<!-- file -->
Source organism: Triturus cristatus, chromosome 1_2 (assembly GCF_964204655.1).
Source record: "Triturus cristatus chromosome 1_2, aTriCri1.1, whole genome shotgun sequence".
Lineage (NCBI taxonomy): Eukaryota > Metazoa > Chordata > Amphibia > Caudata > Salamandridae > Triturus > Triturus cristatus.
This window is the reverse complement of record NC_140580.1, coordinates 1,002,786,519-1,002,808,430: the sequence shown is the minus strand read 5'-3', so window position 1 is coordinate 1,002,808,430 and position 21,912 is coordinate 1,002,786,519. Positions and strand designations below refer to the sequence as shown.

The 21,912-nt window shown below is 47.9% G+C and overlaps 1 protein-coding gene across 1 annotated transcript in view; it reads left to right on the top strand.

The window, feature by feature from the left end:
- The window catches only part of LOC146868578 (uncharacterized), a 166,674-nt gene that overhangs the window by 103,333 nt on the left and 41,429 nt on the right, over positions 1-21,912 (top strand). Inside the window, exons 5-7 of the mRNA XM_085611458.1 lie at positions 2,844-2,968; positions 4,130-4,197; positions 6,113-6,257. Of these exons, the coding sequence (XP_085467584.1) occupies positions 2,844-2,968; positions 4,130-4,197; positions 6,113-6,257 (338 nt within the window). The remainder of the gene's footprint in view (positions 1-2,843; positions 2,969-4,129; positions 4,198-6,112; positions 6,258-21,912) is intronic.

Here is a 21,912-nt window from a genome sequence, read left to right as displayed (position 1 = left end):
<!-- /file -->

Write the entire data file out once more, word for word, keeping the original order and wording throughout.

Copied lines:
Source organism: Triturus cristatus, chromosome 1_2 (assembly GCF_964204655.1).
Source record: "Triturus cristatus chromosome 1_2, aTriCri1.1, whole genome shotgun sequence".
Lineage (NCBI taxonomy): Eukaryota > Metazoa > Chordata > Amphibia > Caudata > Salamandridae > Triturus > Triturus cristatus.
This window is the reverse complement of record NC_140580.1, coordinates 1,002,786,519-1,002,808,430: the sequence shown is the minus strand read 5'-3', so window position 1 is coordinate 1,002,808,430 and position 21,912 is coordinate 1,002,786,519. Positions and strand designations below refer to the sequence as shown.

The 21,912-nt window shown below is 47.9% G+C and overlaps 1 protein-coding gene across 1 annotated transcript in view; it reads left to right on the top strand.

The window, feature by feature from the left end:
- The window catches only part of LOC146868578 (uncharacterized), a 166,674-nt gene that overhangs the window by 103,333 nt on the left and 41,429 nt on the right, over positions 1-21,912 (top strand). Inside the window, exons 5-7 of the mRNA XM_085611458.1 lie at positions 2,844-2,968; positions 4,130-4,197; positions 6,113-6,257. Of these exons, the coding sequence (XP_085467584.1) occupies positions 2,844-2,968; positions 4,130-4,197; positions 6,113-6,257 (338 nt within the window). The remainder of the gene's footprint in view (positions 1-2,843; positions 2,969-4,129; positions 4,198-6,112; positions 6,258-21,912) is intronic.

Here is a 21,912-nt window from a genome sequence, read left to right as displayed (position 1 = left end):